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Guest Baffled_by_it_all

In the interests of a balanced debate. What does everyone think about the current manufacturing/consumer spending figures as reported on the front page and in the Telegraph?

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In the interests of a balanced debate. What does everyone think about the current manufacturing/consumer spending figures as reported on the front page and in the Telegraph?

Here's part of what Moneyweek had to say this morning:

"But looking more closely, the news isn’t all good. The CBI's retail sales figures were artificially boosted by the timing of Easter. This was reflected in the fact that most retailers considered sales to be poor for the time of year.

As for manufacturing, the CIPS survey also showed that input costs continued to rise, driven by high oil and energy prices. And some of the increase is feeding through to customers - output prices also headed higher.

And of course, higher costs don't just impact on manufacturers - retailers and consumers are also seeing their energy and transport bills soar, which has to have an impact on profits and spending power. This suggests that the upbeat tone to the latest round of surveys is unlikely to continue.

Especially as oil prices don’t seem likely to come down any time soon. Along with Iran’s nuclear ambitions and Nigerian unrest, the latest threat to energy security is left-wing populism in South America.

Bolivian president Evo Morales has renationalised the country’s gas fields, and sent in the military to occupy sites and refineries owned by foreign companies.

According to the BBC, companies will have six months to renegotiate contracts or they’ll be expelled. They will have to sell at least 51% of their holdings to the Bolivian government, with the state taking 60% of production from all fields, and 82% from the two biggest in the country.

“The pillage of our natural resources by foreign companies is over,” declared Mr Morales, who presumably intends to start pillaging them himself.

The impact on individual companies is small. In the UK, the most exposed group is BG, but Bolivia accounts for just 3% of its current production and 4% of its reserves.

But Bolivia has the second largest gas reserves in South America, behind Venezuela. And that means there are significant unbooked reserves which BG and other foreign companies would like to make use of, especially as finding new sources of gas and oil is becoming increasingly difficult and costly.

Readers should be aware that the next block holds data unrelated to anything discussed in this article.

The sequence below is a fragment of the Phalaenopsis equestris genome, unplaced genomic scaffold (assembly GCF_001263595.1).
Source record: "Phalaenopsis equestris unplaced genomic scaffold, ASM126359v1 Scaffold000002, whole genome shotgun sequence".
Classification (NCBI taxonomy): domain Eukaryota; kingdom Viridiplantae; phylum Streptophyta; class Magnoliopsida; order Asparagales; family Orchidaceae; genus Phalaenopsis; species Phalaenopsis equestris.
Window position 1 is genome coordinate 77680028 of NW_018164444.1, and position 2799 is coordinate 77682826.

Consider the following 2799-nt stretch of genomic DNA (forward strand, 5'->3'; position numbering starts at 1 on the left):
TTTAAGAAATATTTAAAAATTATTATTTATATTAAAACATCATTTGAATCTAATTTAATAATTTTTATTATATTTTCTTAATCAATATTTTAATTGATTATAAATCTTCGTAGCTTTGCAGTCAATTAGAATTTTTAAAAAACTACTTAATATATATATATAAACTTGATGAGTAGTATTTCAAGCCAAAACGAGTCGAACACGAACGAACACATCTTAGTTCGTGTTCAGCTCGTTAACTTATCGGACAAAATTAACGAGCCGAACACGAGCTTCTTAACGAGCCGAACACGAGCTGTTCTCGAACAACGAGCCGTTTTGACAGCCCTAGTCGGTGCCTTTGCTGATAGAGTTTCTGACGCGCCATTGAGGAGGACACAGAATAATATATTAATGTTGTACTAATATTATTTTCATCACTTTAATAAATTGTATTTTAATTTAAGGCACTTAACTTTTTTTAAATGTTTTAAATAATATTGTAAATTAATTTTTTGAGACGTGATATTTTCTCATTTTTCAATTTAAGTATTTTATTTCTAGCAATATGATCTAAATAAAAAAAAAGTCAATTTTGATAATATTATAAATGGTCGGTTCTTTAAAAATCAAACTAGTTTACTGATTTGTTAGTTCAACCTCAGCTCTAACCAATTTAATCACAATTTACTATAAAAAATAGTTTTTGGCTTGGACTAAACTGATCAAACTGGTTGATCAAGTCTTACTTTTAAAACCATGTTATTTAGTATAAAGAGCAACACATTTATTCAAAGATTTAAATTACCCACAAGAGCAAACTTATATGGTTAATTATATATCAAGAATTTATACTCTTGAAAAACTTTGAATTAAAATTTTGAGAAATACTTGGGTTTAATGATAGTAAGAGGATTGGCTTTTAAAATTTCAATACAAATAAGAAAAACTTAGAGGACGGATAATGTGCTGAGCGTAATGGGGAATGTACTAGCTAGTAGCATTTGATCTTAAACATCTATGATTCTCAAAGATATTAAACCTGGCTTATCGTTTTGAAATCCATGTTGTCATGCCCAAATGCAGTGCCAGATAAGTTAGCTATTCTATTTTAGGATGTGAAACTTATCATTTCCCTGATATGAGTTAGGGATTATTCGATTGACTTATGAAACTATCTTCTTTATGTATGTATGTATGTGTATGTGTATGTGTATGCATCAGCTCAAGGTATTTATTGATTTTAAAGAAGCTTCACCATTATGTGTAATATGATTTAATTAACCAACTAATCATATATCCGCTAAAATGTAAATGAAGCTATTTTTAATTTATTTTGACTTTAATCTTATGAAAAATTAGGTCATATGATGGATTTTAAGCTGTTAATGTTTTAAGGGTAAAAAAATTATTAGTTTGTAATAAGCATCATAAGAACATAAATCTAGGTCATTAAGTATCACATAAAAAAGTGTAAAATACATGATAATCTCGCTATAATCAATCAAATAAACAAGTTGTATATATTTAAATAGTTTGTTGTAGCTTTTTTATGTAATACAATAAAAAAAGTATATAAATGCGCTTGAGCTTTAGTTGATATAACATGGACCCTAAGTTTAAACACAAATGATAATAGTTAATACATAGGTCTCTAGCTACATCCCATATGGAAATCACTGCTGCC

And of course, an added concern is that the revolutionary fervour gripping the likes of Bolivia and Venezuela will continue to spread through the region.

The soaring oil price is just one of the many tripwires that still threaten the global economy, says Morgan Stanley chief economist Stephen Roach in his latest research note, “World on the Mend”.

But even so, the usually bearish commentator now believes that prospects for the world’s economy are improving. He says that low inflation will allow central banks to raise interest rates in a slow and steady manner. This means that global imbalances – specifically the huge US trade deficit - have a better chance of unwinding gradually, rather than in a sudden and disastrous bust.

The cautiously optimistic tone is a far cry from the man who predicted a 40% chance of “a hard landing at some point in the next 12 to 18 months” only last September. But Mr Roach's turnaround may not be a good sign. When the most stubborn bears start to turn bullish, that’s often a signal that trouble lies ahead.

As Rob Cox says on breakingviews.com, and as Mr Roach admits himself: “the last time Roach felt so confident about the global economy was in 1999. That was just a few months before the onset of the devastating technology bust.” "

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I bought a £100 juicer last week - on Sat which was April. Took it back on Sun which is May so expect to see a big leap in April's retail figures only for them to plummet when the May figures are released! :P

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Guest Baffled_by_it_all

I just feel that the merest hint of good news is enough to rally public sentiment. Even though we're bearish about the market (some of us nervously so) then there'll be enough buyers to give things a zombie lurch forward.

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In the interests of a balanced debate. What does everyone think about the current manufacturing/consumer spending figures as reported on the front page and in the Telegraph?

Very temporary reprieve in both sectors.

Everytime I pass a petrol station the prices have gone up. I think that the BoE magicians may have to finally admit that the inflation bunny is in the hat and it wants to get out. Roll on the interest rate rises...

And as far as I'm aware debt growth continues at a great pace and unemployment is still going up.

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  • 301 Brexit, House prices and Summer 2020

    1. 1. Including the effects Brexit, where do you think average UK house prices will be relative to now in June 2020?


      • down 5% +
      • down 2.5%
      • Even
      • up 2.5%
      • up 5%



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